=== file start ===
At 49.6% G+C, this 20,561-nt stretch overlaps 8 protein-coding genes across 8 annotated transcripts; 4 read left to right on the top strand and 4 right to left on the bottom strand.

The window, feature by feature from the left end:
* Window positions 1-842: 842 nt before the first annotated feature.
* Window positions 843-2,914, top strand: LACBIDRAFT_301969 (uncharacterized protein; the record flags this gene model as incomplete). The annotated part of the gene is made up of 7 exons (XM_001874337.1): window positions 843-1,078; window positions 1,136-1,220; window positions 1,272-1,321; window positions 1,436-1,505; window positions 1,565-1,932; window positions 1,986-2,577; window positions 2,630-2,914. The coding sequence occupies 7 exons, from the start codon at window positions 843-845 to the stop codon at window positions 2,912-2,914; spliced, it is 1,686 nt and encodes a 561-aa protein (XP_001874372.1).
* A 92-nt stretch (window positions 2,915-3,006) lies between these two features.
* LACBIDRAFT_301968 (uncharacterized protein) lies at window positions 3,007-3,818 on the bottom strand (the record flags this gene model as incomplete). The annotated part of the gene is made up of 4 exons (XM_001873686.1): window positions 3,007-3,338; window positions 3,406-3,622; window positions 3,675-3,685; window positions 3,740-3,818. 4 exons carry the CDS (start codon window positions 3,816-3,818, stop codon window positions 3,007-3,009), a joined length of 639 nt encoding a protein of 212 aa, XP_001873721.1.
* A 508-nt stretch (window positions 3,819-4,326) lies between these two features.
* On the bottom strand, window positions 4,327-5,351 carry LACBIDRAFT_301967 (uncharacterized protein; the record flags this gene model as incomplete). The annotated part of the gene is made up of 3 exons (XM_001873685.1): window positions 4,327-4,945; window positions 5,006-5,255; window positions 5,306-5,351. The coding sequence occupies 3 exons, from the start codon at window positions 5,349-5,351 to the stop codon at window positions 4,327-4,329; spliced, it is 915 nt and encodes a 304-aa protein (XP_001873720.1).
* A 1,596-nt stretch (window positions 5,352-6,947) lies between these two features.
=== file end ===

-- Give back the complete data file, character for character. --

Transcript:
At 49.6% G+C, this 20,561-nt stretch overlaps 8 protein-coding genes across 8 annotated transcripts; 4 read left to right on the top strand and 4 right to left on the bottom strand.

The window, feature by feature from the left end:
* Window positions 1-842: 842 nt before the first annotated feature.
* Window positions 843-2,914, top strand: LACBIDRAFT_301969 (uncharacterized protein; the record flags this gene model as incomplete). The annotated part of the gene is made up of 7 exons (XM_001874337.1): window positions 843-1,078; window positions 1,136-1,220; window positions 1,272-1,321; window positions 1,436-1,505; window positions 1,565-1,932; window positions 1,986-2,577; window positions 2,630-2,914. The coding sequence occupies 7 exons, from the start codon at window positions 843-845 to the stop codon at window positions 2,912-2,914; spliced, it is 1,686 nt and encodes a 561-aa protein (XP_001874372.1).
* A 92-nt stretch (window positions 2,915-3,006) lies between these two features.
* LACBIDRAFT_301968 (uncharacterized protein) lies at window positions 3,007-3,818 on the bottom strand (the record flags this gene model as incomplete). The annotated part of the gene is made up of 4 exons (XM_001873686.1): window positions 3,007-3,338; window positions 3,406-3,622; window positions 3,675-3,685; window positions 3,740-3,818. 4 exons carry the CDS (start codon window positions 3,816-3,818, stop codon window positions 3,007-3,009), a joined length of 639 nt encoding a protein of 212 aa, XP_001873721.1.
* A 508-nt stretch (window positions 3,819-4,326) lies between these two features.
* On the bottom strand, window positions 4,327-5,351 carry LACBIDRAFT_301967 (uncharacterized protein; the record flags this gene model as incomplete). The annotated part of the gene is made up of 3 exons (XM_001873685.1): window positions 4,327-4,945; window positions 5,006-5,255; window positions 5,306-5,351. The coding sequence occupies 3 exons, from the start codon at window positions 5,349-5,351 to the stop codon at window positions 4,327-4,329; spliced, it is 915 nt and encodes a 304-aa protein (XP_001873720.1).
* A 1,596-nt stretch (window positions 5,352-6,947) lies between these two features.